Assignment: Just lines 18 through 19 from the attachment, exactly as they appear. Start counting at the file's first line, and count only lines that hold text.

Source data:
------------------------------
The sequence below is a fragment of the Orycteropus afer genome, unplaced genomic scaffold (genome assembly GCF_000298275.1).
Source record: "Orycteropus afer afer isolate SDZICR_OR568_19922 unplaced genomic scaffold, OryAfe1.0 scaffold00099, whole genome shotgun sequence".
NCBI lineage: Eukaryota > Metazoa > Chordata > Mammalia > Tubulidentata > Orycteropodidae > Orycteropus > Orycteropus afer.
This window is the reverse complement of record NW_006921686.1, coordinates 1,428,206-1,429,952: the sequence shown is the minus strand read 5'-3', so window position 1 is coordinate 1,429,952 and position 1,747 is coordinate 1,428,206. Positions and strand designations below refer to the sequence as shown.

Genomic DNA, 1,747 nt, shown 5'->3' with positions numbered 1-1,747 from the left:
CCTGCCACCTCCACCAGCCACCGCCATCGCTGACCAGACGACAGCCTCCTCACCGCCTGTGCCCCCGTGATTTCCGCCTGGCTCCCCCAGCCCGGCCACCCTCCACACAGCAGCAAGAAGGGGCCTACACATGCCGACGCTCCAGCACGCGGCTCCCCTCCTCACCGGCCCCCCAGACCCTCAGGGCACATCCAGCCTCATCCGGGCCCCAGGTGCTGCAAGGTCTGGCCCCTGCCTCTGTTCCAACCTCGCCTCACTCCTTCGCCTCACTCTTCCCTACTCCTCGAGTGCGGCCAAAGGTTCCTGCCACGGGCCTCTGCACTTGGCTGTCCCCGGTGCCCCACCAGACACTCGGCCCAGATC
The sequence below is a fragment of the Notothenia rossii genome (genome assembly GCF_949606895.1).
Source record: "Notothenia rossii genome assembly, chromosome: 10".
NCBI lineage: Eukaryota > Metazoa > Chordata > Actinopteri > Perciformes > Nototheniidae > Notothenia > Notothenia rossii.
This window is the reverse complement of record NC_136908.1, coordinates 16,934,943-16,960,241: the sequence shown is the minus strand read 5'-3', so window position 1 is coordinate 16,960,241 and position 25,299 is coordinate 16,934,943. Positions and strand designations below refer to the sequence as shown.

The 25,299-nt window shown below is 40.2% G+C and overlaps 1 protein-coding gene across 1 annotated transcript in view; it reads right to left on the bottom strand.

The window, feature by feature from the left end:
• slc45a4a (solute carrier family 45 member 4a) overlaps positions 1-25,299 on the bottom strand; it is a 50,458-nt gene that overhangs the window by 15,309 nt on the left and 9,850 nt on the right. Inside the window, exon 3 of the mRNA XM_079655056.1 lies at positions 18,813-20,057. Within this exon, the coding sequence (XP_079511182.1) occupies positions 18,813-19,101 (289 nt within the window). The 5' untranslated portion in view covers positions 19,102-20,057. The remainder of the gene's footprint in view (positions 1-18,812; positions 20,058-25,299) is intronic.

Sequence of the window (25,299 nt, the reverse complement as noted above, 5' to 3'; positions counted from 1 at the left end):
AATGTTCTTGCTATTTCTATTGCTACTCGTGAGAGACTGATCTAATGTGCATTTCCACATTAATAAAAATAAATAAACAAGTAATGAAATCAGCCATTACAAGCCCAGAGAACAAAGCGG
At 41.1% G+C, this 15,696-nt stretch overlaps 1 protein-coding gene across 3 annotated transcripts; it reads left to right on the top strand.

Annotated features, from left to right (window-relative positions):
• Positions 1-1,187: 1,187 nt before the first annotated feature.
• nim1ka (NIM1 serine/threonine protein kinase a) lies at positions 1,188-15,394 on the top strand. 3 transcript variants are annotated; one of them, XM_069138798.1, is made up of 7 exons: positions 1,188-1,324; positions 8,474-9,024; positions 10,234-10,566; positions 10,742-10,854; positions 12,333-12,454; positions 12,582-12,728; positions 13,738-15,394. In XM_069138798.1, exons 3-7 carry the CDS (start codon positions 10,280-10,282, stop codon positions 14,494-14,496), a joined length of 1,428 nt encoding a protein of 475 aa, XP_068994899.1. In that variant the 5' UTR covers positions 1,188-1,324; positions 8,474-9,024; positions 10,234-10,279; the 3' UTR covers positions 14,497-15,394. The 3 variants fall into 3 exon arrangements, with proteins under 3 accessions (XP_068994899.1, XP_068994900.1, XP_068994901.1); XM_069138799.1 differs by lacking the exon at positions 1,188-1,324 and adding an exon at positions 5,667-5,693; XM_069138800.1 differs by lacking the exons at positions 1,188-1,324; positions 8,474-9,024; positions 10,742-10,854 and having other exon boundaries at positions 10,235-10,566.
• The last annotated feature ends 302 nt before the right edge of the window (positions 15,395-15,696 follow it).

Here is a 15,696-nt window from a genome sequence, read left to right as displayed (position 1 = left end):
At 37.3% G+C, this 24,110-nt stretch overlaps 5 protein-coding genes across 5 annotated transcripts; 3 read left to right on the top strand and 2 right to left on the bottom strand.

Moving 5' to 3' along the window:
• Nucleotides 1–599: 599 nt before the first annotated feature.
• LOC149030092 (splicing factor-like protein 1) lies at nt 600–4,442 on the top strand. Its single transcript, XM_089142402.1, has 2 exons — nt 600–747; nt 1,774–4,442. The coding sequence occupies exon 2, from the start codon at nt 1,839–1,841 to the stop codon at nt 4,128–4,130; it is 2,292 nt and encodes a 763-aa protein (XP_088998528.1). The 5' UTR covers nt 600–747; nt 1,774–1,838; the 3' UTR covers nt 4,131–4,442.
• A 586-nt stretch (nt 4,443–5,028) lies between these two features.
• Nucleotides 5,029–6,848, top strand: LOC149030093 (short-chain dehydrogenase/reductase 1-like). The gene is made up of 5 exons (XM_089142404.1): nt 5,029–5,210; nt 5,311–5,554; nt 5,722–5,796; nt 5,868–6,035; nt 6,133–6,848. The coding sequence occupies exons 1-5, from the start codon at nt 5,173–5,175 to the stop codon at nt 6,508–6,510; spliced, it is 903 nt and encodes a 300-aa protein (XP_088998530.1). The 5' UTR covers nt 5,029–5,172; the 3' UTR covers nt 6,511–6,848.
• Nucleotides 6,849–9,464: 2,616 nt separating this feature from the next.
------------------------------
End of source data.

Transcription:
• Positions 1-1,187: 1,187 nt before the first annotated feature.
• nim1ka (NIM1 serine/threonine protein kinase a) lies at positions 1,188-15,394 on the top strand. 3 transcript variants are annotated; one of them, XM_069138798.1, is made up of 7 exons: positions 1,188-1,324; positions 8,474-9,024; positions 10,234-10,566; positions 10,742-10,854; positions 12,333-12,454; positions 12,582-12,728; positions 13,738-15,394. In XM_069138798.1, exons 3-7 carry the CDS (start codon positions 10,280-10,282, stop codon positions 14,494-14,496), a joined length of 1,428 nt encoding a protein of 475 aa, XP_068994899.1. In that variant the 5' UTR covers positions 1,188-1,324; positions 8,474-9,024; positions 10,234-10,279; the 3' UTR covers positions 14,497-15,394. The 3 variants fall into 3 exon arrangements, with proteins under 3 accessions (XP_068994899.1, XP_068994900.1, XP_068994901.1); XM_069138799.1 differs by lacking the exon at positions 1,188-1,324 and adding an exon at positions 5,667-5,693; XM_069138800.1 differs by lacking the exons at positions 1,188-1,324; positions 8,474-9,024; positions 10,742-10,854 and having other exon boundaries at positions 10,235-10,566.